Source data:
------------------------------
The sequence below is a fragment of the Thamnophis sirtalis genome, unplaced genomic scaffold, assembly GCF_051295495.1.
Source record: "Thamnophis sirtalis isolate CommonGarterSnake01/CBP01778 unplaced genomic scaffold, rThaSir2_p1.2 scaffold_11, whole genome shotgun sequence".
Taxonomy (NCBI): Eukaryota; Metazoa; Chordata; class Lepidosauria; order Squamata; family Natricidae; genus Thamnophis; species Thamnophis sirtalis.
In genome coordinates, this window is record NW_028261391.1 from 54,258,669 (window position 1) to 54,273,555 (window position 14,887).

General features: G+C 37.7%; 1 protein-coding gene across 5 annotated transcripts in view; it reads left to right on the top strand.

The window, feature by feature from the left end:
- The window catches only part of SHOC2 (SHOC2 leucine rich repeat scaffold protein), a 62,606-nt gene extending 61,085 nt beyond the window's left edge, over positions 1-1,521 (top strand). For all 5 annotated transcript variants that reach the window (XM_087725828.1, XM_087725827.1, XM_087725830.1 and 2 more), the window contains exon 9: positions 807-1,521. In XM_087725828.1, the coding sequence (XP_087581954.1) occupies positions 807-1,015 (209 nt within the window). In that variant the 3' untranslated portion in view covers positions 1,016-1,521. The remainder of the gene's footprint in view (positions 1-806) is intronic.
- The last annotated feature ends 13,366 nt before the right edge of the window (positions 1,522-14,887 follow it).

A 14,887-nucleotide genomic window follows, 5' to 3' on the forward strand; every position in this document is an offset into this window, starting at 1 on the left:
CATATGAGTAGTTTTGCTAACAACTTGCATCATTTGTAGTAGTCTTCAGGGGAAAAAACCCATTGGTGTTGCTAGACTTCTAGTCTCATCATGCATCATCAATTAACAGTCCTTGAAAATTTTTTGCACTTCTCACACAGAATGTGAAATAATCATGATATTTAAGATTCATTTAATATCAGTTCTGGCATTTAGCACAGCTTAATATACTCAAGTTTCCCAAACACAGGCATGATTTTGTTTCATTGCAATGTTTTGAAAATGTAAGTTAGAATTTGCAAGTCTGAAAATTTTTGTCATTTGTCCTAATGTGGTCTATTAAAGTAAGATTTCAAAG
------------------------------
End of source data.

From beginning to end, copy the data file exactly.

The sequence below is a fragment of the Thamnophis sirtalis genome, unplaced genomic scaffold, assembly GCF_051295495.1.
Source record: "Thamnophis sirtalis isolate CommonGarterSnake01/CBP01778 unplaced genomic scaffold, rThaSir2_p1.2 scaffold_11, whole genome shotgun sequence".
Taxonomy (NCBI): Eukaryota; Metazoa; Chordata; class Lepidosauria; order Squamata; family Natricidae; genus Thamnophis; species Thamnophis sirtalis.
In genome coordinates, this window is record NW_028261391.1 from 54,258,669 (window position 1) to 54,273,555 (window position 14,887).

General features: G+C 37.7%; 1 protein-coding gene across 5 annotated transcripts in view; it reads left to right on the top strand.

The window, feature by feature from the left end:
- The window catches only part of SHOC2 (SHOC2 leucine rich repeat scaffold protein), a 62,606-nt gene extending 61,085 nt beyond the window's left edge, over positions 1-1,521 (top strand). For all 5 annotated transcript variants that reach the window (XM_087725828.1, XM_087725827.1, XM_087725830.1 and 2 more), the window contains exon 9: positions 807-1,521. In XM_087725828.1, the coding sequence (XP_087581954.1) occupies positions 807-1,015 (209 nt within the window). In that variant the 3' untranslated portion in view covers positions 1,016-1,521. The remainder of the gene's footprint in view (positions 1-806) is intronic.
- The last annotated feature ends 13,366 nt before the right edge of the window (positions 1,522-14,887 follow it).

A 14,887-nucleotide genomic window follows, 5' to 3' on the forward strand; every position in this document is an offset into this window, starting at 1 on the left:
CATATGAGTAGTTTTGCTAACAACTTGCATCATTTGTAGTAGTCTTCAGGGGAAAAAACCCATTGGTGTTGCTAGACTTCTAGTCTCATCATGCATCATCAATTAACAGTCCTTGAAAATTTTTTGCACTTCTCACACAGAATGTGAAATAATCATGATATTTAAGATTCATTTAATATCAGTTCTGGCATTTAGCACAGCTTAATATACTCAAGTTTCCCAAACACAGGCATGATTTTGTTTCATTGCAATGTTTTGAAAATGTAAGTTAGAATTTGCAAGTCTGAAAATTTTTGTCATTTGTCCTAATGTGGTCTATTAAAGTAAGATTTCAAAG